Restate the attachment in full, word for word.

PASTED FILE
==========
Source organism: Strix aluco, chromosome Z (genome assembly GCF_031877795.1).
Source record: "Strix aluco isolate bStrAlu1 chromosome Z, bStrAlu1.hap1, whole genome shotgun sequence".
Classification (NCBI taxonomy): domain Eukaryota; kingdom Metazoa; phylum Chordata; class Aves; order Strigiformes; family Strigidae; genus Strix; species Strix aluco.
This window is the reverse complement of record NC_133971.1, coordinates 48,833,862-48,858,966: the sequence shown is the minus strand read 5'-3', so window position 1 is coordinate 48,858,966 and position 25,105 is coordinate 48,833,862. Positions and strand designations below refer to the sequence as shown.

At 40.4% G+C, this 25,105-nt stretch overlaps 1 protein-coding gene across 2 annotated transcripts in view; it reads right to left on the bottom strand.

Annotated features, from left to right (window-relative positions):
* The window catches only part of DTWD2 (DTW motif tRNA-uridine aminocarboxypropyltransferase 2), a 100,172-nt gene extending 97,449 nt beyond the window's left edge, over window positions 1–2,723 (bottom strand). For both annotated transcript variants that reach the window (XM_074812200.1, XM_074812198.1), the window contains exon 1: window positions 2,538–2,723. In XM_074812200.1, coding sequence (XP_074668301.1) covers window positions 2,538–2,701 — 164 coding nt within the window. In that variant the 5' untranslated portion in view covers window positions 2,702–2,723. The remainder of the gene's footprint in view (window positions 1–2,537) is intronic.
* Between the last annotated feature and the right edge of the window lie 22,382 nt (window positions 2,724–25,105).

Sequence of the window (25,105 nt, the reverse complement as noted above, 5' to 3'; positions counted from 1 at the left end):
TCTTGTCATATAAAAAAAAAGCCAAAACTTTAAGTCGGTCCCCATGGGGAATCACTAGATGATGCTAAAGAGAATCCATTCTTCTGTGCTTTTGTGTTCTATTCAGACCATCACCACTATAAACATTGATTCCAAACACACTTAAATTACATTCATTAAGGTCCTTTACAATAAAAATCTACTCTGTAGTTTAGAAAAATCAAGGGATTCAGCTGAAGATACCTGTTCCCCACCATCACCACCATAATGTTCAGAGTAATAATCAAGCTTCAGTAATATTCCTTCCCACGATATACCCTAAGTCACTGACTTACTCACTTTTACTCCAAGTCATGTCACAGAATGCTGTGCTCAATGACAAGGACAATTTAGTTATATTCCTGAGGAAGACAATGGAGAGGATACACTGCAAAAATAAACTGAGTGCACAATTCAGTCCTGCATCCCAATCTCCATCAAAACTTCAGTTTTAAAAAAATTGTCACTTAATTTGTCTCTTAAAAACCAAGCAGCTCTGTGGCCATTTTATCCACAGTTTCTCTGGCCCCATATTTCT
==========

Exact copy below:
Source organism: Strix aluco, chromosome Z (genome assembly GCF_031877795.1).
Source record: "Strix aluco isolate bStrAlu1 chromosome Z, bStrAlu1.hap1, whole genome shotgun sequence".
Classification (NCBI taxonomy): domain Eukaryota; kingdom Metazoa; phylum Chordata; class Aves; order Strigiformes; family Strigidae; genus Strix; species Strix aluco.
This window is the reverse complement of record NC_133971.1, coordinates 48,833,862-48,858,966: the sequence shown is the minus strand read 5'-3', so window position 1 is coordinate 48,858,966 and position 25,105 is coordinate 48,833,862. Positions and strand designations below refer to the sequence as shown.

At 40.4% G+C, this 25,105-nt stretch overlaps 1 protein-coding gene across 2 annotated transcripts in view; it reads right to left on the bottom strand.

Annotated features, from left to right (window-relative positions):
* The window catches only part of DTWD2 (DTW motif tRNA-uridine aminocarboxypropyltransferase 2), a 100,172-nt gene extending 97,449 nt beyond the window's left edge, over window positions 1–2,723 (bottom strand). For both annotated transcript variants that reach the window (XM_074812200.1, XM_074812198.1), the window contains exon 1: window positions 2,538–2,723. In XM_074812200.1, coding sequence (XP_074668301.1) covers window positions 2,538–2,701 — 164 coding nt within the window. In that variant the 5' untranslated portion in view covers window positions 2,702–2,723. The remainder of the gene's footprint in view (window positions 1–2,537) is intronic.
* Between the last annotated feature and the right edge of the window lie 22,382 nt (window positions 2,724–25,105).

Sequence of the window (25,105 nt, the reverse complement as noted above, 5' to 3'; positions counted from 1 at the left end):
TCTTGTCATATAAAAAAAAAGCCAAAACTTTAAGTCGGTCCCCATGGGGAATCACTAGATGATGCTAAAGAGAATCCATTCTTCTGTGCTTTTGTGTTCTATTCAGACCATCACCACTATAAACATTGATTCCAAACACACTTAAATTACATTCATTAAGGTCCTTTACAATAAAAATCTACTCTGTAGTTTAGAAAAATCAAGGGATTCAGCTGAAGATACCTGTTCCCCACCATCACCACCATAATGTTCAGAGTAATAATCAAGCTTCAGTAATATTCCTTCCCACGATATACCCTAAGTCACTGACTTACTCACTTTTACTCCAAGTCATGTCACAGAATGCTGTGCTCAATGACAAGGACAATTTAGTTATATTCCTGAGGAAGACAATGGAGAGGATACACTGCAAAAATAAACTGAGTGCACAATTCAGTCCTGCATCCCAATCTCCATCAAAACTTCAGTTTTAAAAAAATTGTCACTTAATTTGTCTCTTAAAAACCAAGCAGCTCTGTGGCCATTTTATCCACAGTTTCTCTGGCCCCATATTTCT